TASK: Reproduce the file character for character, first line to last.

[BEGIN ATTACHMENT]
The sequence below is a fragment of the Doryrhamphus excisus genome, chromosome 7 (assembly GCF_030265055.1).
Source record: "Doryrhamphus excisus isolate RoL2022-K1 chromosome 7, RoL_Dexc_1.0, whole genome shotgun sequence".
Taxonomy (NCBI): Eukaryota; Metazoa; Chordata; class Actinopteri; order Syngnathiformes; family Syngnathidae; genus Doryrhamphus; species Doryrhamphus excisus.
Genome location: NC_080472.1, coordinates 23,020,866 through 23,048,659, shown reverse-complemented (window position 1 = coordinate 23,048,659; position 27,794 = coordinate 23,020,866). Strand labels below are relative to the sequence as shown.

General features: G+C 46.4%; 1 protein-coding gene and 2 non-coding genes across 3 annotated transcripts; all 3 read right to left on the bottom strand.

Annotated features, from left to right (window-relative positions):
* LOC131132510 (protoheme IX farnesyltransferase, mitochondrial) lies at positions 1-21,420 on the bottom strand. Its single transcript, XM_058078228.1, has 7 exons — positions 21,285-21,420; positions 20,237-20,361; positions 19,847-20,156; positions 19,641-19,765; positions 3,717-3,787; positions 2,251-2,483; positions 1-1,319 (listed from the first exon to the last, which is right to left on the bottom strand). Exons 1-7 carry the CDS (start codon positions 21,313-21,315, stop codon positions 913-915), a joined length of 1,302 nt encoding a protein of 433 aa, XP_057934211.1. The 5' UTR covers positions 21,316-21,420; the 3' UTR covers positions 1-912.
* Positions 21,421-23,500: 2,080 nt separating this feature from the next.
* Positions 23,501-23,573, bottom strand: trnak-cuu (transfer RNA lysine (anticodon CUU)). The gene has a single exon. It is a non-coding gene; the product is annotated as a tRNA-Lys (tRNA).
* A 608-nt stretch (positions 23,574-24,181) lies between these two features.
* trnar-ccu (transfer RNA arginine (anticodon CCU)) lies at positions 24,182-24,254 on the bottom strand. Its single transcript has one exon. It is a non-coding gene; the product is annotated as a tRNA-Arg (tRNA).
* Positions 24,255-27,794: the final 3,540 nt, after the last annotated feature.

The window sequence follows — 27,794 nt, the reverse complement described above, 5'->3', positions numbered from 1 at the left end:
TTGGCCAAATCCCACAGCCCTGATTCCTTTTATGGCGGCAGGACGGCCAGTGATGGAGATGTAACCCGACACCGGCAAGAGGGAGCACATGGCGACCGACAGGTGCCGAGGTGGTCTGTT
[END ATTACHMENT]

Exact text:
The sequence below is a fragment of the Doryrhamphus excisus genome, chromosome 7 (assembly GCF_030265055.1).
Source record: "Doryrhamphus excisus isolate RoL2022-K1 chromosome 7, RoL_Dexc_1.0, whole genome shotgun sequence".
Taxonomy (NCBI): Eukaryota; Metazoa; Chordata; class Actinopteri; order Syngnathiformes; family Syngnathidae; genus Doryrhamphus; species Doryrhamphus excisus.
Genome location: NC_080472.1, coordinates 23,020,866 through 23,048,659, shown reverse-complemented (window position 1 = coordinate 23,048,659; position 27,794 = coordinate 23,020,866). Strand labels below are relative to the sequence as shown.

General features: G+C 46.4%; 1 protein-coding gene and 2 non-coding genes across 3 annotated transcripts; all 3 read right to left on the bottom strand.

Annotated features, from left to right (window-relative positions):
* LOC131132510 (protoheme IX farnesyltransferase, mitochondrial) lies at positions 1-21,420 on the bottom strand. Its single transcript, XM_058078228.1, has 7 exons — positions 21,285-21,420; positions 20,237-20,361; positions 19,847-20,156; positions 19,641-19,765; positions 3,717-3,787; positions 2,251-2,483; positions 1-1,319 (listed from the first exon to the last, which is right to left on the bottom strand). Exons 1-7 carry the CDS (start codon positions 21,313-21,315, stop codon positions 913-915), a joined length of 1,302 nt encoding a protein of 433 aa, XP_057934211.1. The 5' UTR covers positions 21,316-21,420; the 3' UTR covers positions 1-912.
* Positions 21,421-23,500: 2,080 nt separating this feature from the next.
* Positions 23,501-23,573, bottom strand: trnak-cuu (transfer RNA lysine (anticodon CUU)). The gene has a single exon. It is a non-coding gene; the product is annotated as a tRNA-Lys (tRNA).
* A 608-nt stretch (positions 23,574-24,181) lies between these two features.
* trnar-ccu (transfer RNA arginine (anticodon CCU)) lies at positions 24,182-24,254 on the bottom strand. Its single transcript has one exon. It is a non-coding gene; the product is annotated as a tRNA-Arg (tRNA).
* Positions 24,255-27,794: the final 3,540 nt, after the last annotated feature.

The window sequence follows — 27,794 nt, the reverse complement described above, 5'->3', positions numbered from 1 at the left end:
TTGGCCAAATCCCACAGCCCTGATTCCTTTTATGGCGGCAGGACGGCCAGTGATGGAGATGTAACCCGACACCGGCAAGAGGGAGCACATGGCGACCGACAGGTGCCGAGGTGGTCTGTT